Clinical and Experimental Immunology
Research projects of recent years concentrated on naturally occurring ways of immunomodulation as particularly operating in local immunity. There is a longstanding interest in finding out the molecular way of action of short chain fatty acids, which constitute essential nutrients of the colonic flora as well as of colonic epithelial cells and thus are important end-products of microbial fermentation in the gut.
Among other SCFAs, n-butyrate proved to have a special role in this complex environment. Its various immunomodulatory properties seem to govern the delicate interplay between the bacterial microflora and the mucosal immune system of the host. Both its anti-inflammatory and its anti-cancerogenic properties, as well as its ability to orchestrate the development of gut tropic immune responses appear to be responsible for the impact of n-butyrate.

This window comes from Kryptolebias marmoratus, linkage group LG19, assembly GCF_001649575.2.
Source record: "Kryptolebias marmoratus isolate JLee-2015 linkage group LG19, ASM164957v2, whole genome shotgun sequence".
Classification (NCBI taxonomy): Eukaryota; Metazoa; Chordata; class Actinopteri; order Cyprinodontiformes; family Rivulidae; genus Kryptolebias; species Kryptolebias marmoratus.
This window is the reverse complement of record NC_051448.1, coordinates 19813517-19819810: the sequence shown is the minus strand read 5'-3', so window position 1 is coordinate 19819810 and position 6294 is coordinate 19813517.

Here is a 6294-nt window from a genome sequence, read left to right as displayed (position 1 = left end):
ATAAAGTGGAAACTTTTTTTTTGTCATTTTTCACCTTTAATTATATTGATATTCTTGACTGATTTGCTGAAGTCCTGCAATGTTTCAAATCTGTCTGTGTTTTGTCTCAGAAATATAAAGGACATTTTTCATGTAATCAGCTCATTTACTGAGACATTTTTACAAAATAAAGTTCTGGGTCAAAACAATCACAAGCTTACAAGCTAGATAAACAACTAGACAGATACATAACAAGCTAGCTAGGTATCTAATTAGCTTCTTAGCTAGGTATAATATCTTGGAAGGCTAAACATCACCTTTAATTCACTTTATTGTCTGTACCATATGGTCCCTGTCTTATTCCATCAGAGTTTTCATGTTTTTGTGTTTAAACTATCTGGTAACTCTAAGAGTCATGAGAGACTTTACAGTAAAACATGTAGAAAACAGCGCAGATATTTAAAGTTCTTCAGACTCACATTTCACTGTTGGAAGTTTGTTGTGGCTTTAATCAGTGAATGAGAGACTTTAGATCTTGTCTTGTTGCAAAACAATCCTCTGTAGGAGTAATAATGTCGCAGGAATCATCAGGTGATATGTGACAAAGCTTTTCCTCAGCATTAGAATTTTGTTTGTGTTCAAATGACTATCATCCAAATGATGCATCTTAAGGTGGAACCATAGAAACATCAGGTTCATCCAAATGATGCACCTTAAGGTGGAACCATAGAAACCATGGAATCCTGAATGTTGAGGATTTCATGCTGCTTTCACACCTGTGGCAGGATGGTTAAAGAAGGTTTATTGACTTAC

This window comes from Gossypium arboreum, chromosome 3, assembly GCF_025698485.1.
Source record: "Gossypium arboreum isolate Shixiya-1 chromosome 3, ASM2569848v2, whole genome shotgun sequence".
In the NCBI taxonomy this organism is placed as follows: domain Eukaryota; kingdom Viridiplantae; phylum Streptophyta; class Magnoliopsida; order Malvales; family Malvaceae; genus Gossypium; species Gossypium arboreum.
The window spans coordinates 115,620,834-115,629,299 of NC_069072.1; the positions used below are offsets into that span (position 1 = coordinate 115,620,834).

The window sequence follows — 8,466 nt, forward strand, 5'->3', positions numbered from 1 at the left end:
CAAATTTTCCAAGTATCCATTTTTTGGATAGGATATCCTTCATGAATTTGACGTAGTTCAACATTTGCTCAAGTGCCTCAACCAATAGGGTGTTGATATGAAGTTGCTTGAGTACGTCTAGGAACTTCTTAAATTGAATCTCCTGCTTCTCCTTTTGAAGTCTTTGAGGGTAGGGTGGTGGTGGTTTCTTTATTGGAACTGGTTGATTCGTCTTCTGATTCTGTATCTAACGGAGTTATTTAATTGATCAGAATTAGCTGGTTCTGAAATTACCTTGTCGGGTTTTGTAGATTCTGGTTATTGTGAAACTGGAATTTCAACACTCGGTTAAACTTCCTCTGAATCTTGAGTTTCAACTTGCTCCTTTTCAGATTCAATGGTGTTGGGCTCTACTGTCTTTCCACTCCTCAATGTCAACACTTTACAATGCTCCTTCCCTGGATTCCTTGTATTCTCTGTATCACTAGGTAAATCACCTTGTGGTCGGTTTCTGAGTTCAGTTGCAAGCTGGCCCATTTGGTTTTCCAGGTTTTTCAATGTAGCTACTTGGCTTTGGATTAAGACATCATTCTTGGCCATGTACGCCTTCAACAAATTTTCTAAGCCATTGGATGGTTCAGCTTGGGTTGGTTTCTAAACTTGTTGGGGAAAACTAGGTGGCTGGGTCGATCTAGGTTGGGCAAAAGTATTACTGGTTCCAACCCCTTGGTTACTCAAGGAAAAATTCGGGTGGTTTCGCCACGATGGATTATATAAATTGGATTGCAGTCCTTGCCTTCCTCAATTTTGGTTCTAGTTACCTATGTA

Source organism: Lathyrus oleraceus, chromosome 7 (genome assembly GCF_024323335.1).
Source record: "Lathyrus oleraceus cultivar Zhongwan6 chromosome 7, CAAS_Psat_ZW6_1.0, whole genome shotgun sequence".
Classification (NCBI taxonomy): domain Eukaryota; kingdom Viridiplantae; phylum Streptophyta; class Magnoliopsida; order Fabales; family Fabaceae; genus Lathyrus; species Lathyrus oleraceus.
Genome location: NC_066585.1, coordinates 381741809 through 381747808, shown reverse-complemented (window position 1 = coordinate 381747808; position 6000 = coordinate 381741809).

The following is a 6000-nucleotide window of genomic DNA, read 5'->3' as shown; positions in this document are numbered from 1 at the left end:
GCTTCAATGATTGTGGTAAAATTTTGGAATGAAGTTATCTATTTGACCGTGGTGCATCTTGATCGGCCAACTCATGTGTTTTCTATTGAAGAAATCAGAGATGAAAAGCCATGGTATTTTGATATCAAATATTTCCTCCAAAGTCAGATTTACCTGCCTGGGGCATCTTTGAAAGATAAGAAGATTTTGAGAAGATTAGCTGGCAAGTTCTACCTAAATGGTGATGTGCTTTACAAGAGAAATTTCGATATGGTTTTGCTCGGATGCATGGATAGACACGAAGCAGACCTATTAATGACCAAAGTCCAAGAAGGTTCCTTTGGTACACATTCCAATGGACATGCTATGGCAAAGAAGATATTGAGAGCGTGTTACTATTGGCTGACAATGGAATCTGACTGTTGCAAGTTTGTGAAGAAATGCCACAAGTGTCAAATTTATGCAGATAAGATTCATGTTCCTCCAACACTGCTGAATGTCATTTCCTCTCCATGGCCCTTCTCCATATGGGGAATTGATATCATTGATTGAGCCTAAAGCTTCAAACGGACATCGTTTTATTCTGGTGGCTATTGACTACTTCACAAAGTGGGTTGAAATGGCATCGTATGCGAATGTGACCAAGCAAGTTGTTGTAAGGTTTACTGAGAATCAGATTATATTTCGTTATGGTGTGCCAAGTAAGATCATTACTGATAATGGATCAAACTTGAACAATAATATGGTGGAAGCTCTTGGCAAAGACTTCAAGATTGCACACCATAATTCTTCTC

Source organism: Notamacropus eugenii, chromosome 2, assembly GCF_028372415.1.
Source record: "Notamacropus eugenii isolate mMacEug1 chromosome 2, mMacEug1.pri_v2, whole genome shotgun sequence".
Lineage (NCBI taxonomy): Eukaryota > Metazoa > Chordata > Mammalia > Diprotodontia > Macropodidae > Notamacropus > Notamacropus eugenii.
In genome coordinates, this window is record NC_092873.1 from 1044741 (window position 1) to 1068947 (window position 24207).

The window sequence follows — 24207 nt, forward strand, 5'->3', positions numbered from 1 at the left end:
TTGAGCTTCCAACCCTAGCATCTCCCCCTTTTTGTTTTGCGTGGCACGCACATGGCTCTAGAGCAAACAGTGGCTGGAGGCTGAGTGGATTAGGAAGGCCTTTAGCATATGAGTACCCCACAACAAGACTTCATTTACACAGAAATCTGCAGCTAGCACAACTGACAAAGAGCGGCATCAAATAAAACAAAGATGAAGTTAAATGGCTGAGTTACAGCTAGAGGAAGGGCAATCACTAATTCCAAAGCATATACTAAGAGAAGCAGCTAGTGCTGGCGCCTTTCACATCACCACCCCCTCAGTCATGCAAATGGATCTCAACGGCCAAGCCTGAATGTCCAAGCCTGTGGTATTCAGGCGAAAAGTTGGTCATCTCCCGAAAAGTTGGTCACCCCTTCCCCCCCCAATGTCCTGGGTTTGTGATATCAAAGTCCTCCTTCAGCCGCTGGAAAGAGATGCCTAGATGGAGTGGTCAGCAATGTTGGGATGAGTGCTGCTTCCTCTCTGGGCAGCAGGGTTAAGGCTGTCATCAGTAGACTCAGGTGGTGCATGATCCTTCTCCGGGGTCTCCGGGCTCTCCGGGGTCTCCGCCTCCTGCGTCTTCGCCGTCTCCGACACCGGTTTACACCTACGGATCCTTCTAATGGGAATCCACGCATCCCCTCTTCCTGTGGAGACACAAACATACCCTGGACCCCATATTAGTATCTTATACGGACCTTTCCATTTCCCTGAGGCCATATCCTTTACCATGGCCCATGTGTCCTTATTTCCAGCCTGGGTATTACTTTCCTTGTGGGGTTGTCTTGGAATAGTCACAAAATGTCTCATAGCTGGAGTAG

Furthermore, Tamm-Horsfall glycoprotein as well as pancreatic glycoprotein 2 seem to have an important role as endogenous immunomodulator in the urogenital and the gastrointestinal tract, respectively, which has been investigated recently by our group.
Finally there is a great interest in the interplay between metabolic and immune signaling in order to better understand the impact of nutrition on the development of particular immune reactivity (as e.g. also manifested by short chain fatty acids).